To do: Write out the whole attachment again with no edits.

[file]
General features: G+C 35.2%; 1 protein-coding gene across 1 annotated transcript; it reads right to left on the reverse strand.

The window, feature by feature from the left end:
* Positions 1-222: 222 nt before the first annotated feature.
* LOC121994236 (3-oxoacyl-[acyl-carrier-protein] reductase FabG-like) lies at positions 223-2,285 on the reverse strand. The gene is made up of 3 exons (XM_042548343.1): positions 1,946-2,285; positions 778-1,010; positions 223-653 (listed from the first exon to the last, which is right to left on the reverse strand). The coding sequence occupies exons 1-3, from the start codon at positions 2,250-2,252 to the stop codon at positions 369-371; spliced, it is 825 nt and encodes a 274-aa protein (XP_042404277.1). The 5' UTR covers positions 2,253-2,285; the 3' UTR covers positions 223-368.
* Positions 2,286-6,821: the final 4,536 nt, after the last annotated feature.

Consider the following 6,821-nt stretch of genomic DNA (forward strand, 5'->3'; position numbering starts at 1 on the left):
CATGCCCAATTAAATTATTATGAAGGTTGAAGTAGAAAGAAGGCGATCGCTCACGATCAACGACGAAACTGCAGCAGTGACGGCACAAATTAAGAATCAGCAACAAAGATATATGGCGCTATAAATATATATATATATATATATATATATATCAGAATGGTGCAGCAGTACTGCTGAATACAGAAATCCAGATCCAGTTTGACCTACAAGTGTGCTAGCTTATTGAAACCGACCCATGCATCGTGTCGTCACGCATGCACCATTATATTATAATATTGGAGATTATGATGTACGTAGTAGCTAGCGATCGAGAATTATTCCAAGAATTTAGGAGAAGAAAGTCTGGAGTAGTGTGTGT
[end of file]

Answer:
General features: G+C 35.2%; 1 protein-coding gene across 1 annotated transcript; it reads right to left on the reverse strand.

The window, feature by feature from the left end:
* Positions 1-222: 222 nt before the first annotated feature.
* LOC121994236 (3-oxoacyl-[acyl-carrier-protein] reductase FabG-like) lies at positions 223-2,285 on the reverse strand. The gene is made up of 3 exons (XM_042548343.1): positions 1,946-2,285; positions 778-1,010; positions 223-653 (listed from the first exon to the last, which is right to left on the reverse strand). The coding sequence occupies exons 1-3, from the start codon at positions 2,250-2,252 to the stop codon at positions 369-371; spliced, it is 825 nt and encodes a 274-aa protein (XP_042404277.1). The 5' UTR covers positions 2,253-2,285; the 3' UTR covers positions 223-368.
* Positions 2,286-6,821: the final 4,536 nt, after the last annotated feature.

Consider the following 6,821-nt stretch of genomic DNA (forward strand, 5'->3'; position numbering starts at 1 on the left):
CATGCCCAATTAAATTATTATGAAGGTTGAAGTAGAAAGAAGGCGATCGCTCACGATCAACGACGAAACTGCAGCAGTGACGGCACAAATTAAGAATCAGCAACAAAGATATATGGCGCTATAAATATATATATATATATATATATATATATCAGAATGGTGCAGCAGTACTGCTGAATACAGAAATCCAGATCCAGTTTGACCTACAAGTGTGCTAGCTTATTGAAACCGACCCATGCATCGTGTCGTCACGCATGCACCATTATATTATAATATTGGAGATTATGATGTACGTAGTAGCTAGCGATCGAGAATTATTCCAAGAATTTAGGAGAAGAAAGTCTGGAGTAGTGTGTGT